Why We’re Here: Tommy Ford
June 5, 2013
Tommy Ford, a 20-year-old from east Texas, had two loves: first and foremost his then 2-year-old daughter Bailee—his mother Corinne Peacock said “he was an amazing father;” and second, dirt stock car racing. Tommy loved to work on race cars, trucks… anything he could get his hands on.
On the night of May 29, 2011, Tommy was riding in the bed of his friend’s pick-up truck, when the driver, who had been drinking, sped down a country back road, missed the turn and crashed into a tree. Tommy suffered a fatal head injury from the truck’s tool box. There were three other passengers in the truck, including Tommy’s girlfriend, all were uninjured. The driver and another passenger fled the scene and hid for several days.
Police found several empty alcohol containers in the vehicle, and the driver later admitted to drinking and driving. He was sentenced to eight years for criminal negligent homicide and five years for failure to stop and render aid.
After Tommy was killed, Corinne called MADD. She says, “Until you’re a victim, you don’t really know what MADD does. But after Tommy was killed MADD was the first thing I could think of.”
Corinne was connected to the local MADD office in Tyler, Texas, who she calls lifesavers. “I don’t know where I would be today without the MADD team,” Corinne says. She even credits them for helping her surviving children and grandchildren deal with their grief. The MADD team provided materials and support for their family reeling with the tragic and sudden loss.
Last year Corinne and a team of Tommy’s loved ones, participated in their first Walk Like MADD. Corinne will also be attending a MADD volunteer training later this month and hopes to start sharing her story in hopes to prevent others from the heartbreak she’s had to endure because of Tommy’s tragic death.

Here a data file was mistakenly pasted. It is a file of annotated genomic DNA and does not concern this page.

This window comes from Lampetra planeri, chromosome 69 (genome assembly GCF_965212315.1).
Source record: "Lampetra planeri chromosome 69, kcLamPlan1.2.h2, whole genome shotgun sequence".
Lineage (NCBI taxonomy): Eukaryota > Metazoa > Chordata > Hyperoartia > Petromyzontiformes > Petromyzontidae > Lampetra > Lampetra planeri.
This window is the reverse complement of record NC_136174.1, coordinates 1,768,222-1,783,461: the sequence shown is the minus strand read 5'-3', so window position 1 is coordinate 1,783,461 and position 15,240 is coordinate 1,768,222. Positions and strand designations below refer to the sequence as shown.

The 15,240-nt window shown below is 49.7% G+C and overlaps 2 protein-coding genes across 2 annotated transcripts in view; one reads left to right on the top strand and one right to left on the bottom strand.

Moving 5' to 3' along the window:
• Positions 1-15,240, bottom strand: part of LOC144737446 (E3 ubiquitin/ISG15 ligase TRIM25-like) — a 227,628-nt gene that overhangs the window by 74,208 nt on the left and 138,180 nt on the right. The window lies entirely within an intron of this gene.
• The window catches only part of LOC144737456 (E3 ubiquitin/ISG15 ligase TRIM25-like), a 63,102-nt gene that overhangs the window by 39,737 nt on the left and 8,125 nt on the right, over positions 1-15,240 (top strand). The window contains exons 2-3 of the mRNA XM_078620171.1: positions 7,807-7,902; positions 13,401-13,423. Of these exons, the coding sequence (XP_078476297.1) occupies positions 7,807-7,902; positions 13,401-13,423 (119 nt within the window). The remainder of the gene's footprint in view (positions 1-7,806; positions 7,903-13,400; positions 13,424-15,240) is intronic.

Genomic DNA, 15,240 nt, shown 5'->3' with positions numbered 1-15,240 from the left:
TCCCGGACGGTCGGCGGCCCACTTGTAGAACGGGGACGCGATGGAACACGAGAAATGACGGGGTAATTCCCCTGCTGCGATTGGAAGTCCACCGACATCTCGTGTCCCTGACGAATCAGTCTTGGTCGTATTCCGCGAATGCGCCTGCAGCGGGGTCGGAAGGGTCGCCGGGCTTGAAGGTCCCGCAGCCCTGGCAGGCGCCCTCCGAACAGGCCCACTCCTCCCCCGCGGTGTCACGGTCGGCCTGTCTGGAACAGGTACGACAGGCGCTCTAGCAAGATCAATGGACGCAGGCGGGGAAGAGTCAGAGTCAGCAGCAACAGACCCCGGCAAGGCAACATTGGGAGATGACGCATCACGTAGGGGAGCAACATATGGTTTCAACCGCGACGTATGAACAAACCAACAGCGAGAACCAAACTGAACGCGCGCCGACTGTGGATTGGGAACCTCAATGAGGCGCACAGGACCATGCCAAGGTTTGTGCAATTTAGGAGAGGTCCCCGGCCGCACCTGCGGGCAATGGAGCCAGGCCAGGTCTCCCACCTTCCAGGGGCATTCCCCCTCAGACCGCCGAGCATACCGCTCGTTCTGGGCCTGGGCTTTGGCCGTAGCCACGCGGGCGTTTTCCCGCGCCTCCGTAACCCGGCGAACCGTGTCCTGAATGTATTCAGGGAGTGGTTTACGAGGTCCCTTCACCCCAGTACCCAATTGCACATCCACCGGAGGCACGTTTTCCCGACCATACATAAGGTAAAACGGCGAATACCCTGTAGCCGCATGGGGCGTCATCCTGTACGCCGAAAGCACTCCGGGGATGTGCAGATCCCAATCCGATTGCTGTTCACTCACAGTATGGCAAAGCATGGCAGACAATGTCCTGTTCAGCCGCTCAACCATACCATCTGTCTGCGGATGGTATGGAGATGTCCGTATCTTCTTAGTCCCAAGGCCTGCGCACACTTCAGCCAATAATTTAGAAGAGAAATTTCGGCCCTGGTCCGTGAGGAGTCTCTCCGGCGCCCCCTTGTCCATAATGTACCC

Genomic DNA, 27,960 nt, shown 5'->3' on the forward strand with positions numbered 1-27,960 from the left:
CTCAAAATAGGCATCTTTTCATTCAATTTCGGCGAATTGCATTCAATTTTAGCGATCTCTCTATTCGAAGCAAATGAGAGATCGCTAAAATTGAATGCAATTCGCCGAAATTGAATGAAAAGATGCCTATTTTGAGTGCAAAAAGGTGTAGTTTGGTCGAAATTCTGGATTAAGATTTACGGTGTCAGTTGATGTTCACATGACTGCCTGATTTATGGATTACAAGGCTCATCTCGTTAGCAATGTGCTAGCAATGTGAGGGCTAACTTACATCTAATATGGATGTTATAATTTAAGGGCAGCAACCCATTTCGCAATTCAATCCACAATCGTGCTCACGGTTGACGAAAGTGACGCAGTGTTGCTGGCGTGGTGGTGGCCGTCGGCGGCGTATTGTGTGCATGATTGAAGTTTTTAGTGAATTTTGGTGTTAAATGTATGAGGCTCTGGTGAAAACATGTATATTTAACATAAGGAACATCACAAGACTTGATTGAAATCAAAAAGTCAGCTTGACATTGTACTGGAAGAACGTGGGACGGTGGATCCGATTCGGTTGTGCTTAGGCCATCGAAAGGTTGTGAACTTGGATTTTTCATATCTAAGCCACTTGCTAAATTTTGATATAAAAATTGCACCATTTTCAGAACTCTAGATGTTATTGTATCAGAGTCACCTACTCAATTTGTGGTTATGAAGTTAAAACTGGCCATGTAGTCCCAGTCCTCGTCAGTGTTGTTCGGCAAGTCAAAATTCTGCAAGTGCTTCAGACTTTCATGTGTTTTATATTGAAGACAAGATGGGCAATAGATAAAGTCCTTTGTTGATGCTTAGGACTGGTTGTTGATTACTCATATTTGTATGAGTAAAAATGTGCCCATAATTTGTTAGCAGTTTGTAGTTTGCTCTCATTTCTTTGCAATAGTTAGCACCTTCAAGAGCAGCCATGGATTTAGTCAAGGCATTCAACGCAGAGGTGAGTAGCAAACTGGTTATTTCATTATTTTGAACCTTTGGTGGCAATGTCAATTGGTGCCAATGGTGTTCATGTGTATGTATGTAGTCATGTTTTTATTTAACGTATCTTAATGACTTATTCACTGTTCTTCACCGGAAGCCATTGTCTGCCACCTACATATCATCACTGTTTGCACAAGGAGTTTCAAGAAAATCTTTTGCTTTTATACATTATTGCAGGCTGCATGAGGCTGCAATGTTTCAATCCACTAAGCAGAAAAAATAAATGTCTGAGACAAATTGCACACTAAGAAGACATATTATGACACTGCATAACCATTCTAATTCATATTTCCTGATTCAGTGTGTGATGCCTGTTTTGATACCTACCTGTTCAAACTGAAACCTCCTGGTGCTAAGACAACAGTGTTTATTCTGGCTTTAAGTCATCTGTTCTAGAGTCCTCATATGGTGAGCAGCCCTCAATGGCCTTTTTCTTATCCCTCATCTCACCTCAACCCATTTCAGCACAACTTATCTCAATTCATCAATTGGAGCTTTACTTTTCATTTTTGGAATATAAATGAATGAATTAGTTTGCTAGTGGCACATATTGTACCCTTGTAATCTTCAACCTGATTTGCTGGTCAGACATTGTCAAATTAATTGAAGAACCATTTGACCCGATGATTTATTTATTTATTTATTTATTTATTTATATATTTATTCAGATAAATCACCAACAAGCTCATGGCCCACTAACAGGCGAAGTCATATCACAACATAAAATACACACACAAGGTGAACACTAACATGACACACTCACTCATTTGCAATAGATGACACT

Corinne says, “In a time of crisis when I didn’t know who to call, I called MADD. I don’t know where our family would be without MADD.”
Why We’re Here: Tiana Tozer
May 1, 2013
At age 20, Tiana Tozer’s life took a dramatic turn when an intoxicated driver ran a stop sign and crashed into the car she was riding in. She stayed in intensive care for more than a month, endured 34 surgeries, and spent four years learning to walk again.
After finding out the driver who caused the crash had been drinking and had a .09 blood alcohol concentration at the time of the crash, Tiana called MADD and spoke with Barb Stoeffler of MADD Oregon. Seven months later, Tiana shared her story for the first time as a speaker at a MADD candlelight vigil. She began sharing her story with schools across Oregon, and worked with Blue Cross Blue Shield of Oregon on a public service campaign.
She also began getting involved in public policy. Tiana helped pass laws establishing .08 as the per se blood alcohol concentration (BAC) in Idaho, Nevada and Illinois. She worked with the Portland Police and DA's office on forfeiture laws. And, she advocated for stronger victim's rights laws in Oregon.
Tiana went on to play wheelchair basketball at the University of Illinois, while she worked on her master's degree. She competed in the Paralympics in 1992 and 1996 and helped Team USA bring home the silver and bronze medals. While living in Illinois she also continued to speak for MADD at Victim Impact Panels and schools.
More recently, Tiana served as a humanitarian aid worker in Iraq and Sudan working with people with disabilities. You can watch an interview about her work in Iraq here. Tiana was honored in 2010 as University of Oregon's Outstanding Young Alumna, and in 2012 the University of Illinois awarded her the Harold Sharper Humanitarian Award for work on behalf of people with disabilities.
Currently, Tiana lives in Portland, Oregon and works part-time for a non-profit that helps with employment and education for people with disabilities. She is also working on her memoir about the crash. She continues to share her story nationwide.
“It was through speaking with MADD and becoming part of the solution that I was really able to heal emotionally, ” Tiana said. “Until DUI is eradicated I will not stop fighting.”
For more information about Tiana visit her website: www.TianaTozer.com.